Founder, Lead Organizer and Fundraiser, [Assistant] Director, Actor playing Officer Miller and survivor of solitary confinement
Sarah is an award-winning author, playwright, trauma-informed investigative journalist and a public advocate against the horrors of solitary confinement and mass incarceration. For the last two years, Sarah has been studying transformative justice and anti-racist somatics.
For more info see sarahshourd.com
Co-Founder, Co-Organizer, Treasurer, Lead Driver, Covid Officer and Sound Person
Rob is a Bay Area and Toronto-based scholar-activist, educator, and organizer working at the intersections of environmental, economic, and racial justice. As an interdisciplinary social scientist trained in anthropological and historical methodologies, as well as sociological theory and African diaspora studies, Rob aims to bring the best practices of academic research into the service of marginalized communities, social movements, and the radical arts.
Arnie Fischman (pronouns any/all) is a formerly incarcerated Bay Area activist, teacher, and storyteller. He is dedicated to ending and healing the harms of confinement for those he left inside, and for everyone everywhere behind walls.
Co-organizer, Stage and Road Manager
Zeph Fishlyn (pronouns they/them) is a Canadian-born, SF Bay Area-based interdisciplinary artist, educator, and cultural organizer. Zeph’s participatory projects, drawings, objects and interventions cultivate social and ideological mutations in urgent times
Troy Rockett (he/they) is an interdisciplinary artist and theatremaker based in Oakland, CA. Troy works across the mediums of poetry, performance and digital media. He has a Master’s in English Literature and Creative Writing, and is a VONA Voices Fellow, an Astraea Lesbian Writer’s Fund recipient, and a 2021 Titan Award winner with Theatre Bay Area.
He is interested in intersectional art and new contemporary works. Troy received training as an arts professional through NYU Tisch School of Art, Queer Women of Color Media Arts Project (QWOCMAP), 3Girls Theatre Company, and The Center for Cultural Power. These cultural spaces and institutions provided extensive training in storytelling, practice, and production, and has helped shape his artistic vision.
Previous acting roles include TV series Dyke Central, lead roles in plays: WAAFRIKA 123, The Gay Divorce Play, and Displaced, and supporting roles in: Leaving the Blues, and PrEP Play, Or Blue Parachute; as well as a number of appearances in independent short films
Gabriel Montoya is a Mexican-American actor-director-writer-producer and teaching artist who loves to create work that reflects the important issues of our times. In 2014, Gabriel and his wife’s production company, The Department of Badassery, made theatre history by simultaneously premiering the play, “Don’t Be Evil,” live on stage and in virtual reality. In the Bay Area, Mr. Montoya has appeared in productions by Cutting Ball, Magic Theatre, Berkeley Rep, Brava Theatre, Central Works, The Custom Made Theatre Co., Word for Word, The Pear Theatre, and SF Playhouse. Gabriel makes his home in Los Angeles with his awesome wife and their two loving cats.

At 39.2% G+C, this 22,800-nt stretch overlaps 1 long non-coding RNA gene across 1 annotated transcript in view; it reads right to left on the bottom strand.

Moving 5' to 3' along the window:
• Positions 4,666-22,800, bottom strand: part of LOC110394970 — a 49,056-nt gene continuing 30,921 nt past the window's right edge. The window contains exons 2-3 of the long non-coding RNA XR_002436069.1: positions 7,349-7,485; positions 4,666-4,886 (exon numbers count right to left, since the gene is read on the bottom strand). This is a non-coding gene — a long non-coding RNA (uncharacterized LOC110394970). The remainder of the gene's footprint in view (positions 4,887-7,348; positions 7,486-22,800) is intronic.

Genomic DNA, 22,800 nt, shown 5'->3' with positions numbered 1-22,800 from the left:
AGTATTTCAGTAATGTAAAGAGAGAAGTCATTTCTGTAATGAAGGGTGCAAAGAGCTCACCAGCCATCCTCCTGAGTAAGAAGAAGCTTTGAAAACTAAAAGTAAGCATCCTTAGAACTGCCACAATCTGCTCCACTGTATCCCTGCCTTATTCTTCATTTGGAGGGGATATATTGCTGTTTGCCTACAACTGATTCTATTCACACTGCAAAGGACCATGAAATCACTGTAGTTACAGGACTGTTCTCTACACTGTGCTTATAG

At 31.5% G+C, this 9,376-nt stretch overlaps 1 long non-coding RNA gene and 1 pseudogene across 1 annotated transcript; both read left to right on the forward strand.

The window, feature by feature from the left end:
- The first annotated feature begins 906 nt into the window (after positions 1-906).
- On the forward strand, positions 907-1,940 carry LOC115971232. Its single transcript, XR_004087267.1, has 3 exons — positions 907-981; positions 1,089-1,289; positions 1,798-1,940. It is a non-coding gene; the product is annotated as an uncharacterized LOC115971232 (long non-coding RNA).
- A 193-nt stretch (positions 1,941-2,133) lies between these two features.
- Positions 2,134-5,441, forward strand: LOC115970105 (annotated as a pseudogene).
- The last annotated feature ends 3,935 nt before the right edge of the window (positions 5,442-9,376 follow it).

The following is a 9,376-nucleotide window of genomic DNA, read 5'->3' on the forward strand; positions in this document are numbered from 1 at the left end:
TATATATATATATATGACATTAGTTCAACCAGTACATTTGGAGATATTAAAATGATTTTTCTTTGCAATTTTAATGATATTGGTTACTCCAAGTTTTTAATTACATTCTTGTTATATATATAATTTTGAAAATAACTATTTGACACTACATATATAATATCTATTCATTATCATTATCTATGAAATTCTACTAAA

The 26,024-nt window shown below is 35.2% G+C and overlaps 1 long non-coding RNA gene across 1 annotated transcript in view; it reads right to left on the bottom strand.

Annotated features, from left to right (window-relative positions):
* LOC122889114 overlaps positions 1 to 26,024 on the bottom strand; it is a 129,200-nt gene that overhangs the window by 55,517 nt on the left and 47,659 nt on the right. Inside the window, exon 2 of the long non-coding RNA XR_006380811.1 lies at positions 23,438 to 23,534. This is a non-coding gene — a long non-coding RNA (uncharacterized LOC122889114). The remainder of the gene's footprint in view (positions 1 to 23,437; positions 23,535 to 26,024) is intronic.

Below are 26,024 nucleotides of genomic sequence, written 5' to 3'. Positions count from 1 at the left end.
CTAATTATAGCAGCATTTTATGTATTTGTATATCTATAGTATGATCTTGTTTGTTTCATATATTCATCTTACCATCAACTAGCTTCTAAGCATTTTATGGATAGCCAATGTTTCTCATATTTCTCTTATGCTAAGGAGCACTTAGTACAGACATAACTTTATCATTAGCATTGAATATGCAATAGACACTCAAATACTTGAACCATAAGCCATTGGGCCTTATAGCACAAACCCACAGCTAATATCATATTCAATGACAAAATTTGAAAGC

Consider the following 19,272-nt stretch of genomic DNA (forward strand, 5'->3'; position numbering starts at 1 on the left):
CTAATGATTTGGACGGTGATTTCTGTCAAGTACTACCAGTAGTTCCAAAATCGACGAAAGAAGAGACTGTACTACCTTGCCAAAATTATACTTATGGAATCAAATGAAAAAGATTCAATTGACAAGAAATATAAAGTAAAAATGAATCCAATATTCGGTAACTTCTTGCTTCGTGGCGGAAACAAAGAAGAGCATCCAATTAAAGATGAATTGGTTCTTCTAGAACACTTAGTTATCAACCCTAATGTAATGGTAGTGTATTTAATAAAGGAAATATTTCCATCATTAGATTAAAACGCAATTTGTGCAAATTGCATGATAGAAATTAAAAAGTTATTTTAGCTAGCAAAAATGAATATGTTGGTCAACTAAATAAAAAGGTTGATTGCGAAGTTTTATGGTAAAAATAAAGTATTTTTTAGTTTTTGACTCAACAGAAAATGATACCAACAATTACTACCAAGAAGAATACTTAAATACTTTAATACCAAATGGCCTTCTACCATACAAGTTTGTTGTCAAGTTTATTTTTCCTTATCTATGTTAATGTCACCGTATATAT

RAY DE VAUL
Anthony Michael Jefferson is a private chef in Southern California. He grew up in Hermosa Beach, surfing, diving, and fishing.
John Neblett, San Francisco State University B.A. Theater Arts 2018, began acting in 2006 with Marin Shakespeare as an inmate at San Quentin State Prison California. He remembers his friends inside
Terrance Smith had the tremendous privilege of playing Rock Ashburry for the first time during the virtual premier of “The Box” back in the fall of 2020 in collaboration with the Pulitzer Center. He looks forward to bridging the gaps of empathy and understanding as we tour this remarkable work to each of our destinations and hopefully beyond.
Jordan Maria Don (She/Her) is a California-raised actor, director and collaborator who splits her time between LA, the Bay Area and NYC. She has worked with San Francisco Playhouse, foolsFURY, and many others, and is a familia member with Campo Santo and Latinx Mafia. She is drawn to collaborations grounded in ritual, ceremony and community.
Co-Founder of Texas After Violence, EIT Donor and Community Partner
Walter C. Long, an attorney practicing appellate law in Austin, Texas, founded the Texas After Violence Project in 2007 hoping it might help foster dialogue between Texans on all sides of the death penalty debate about the human needs revealed in the stories collected by the project, so that Texans might move beyond polarized discussions and seek together a less violent future. With strong interests in human rights and restorative justice, Walter has found that his most rewarding work as an attorney has been past years of litigation on the juvenile death penalty issue and more recent law/psychology public policy advocacy for recognition of the death penalty as a trauma-inducing system and a public health concern. In addition to continuing to conduct litigation, Walter completed a master’s degree in 2014 in counseling psychology. He also has degrees from the University of Texas at Austin in history, literature, and law, and an MA in religion from a Presbyterian seminary. He has published articles on ethics, psychology, religion, literature, refugee policy, and capital punishment.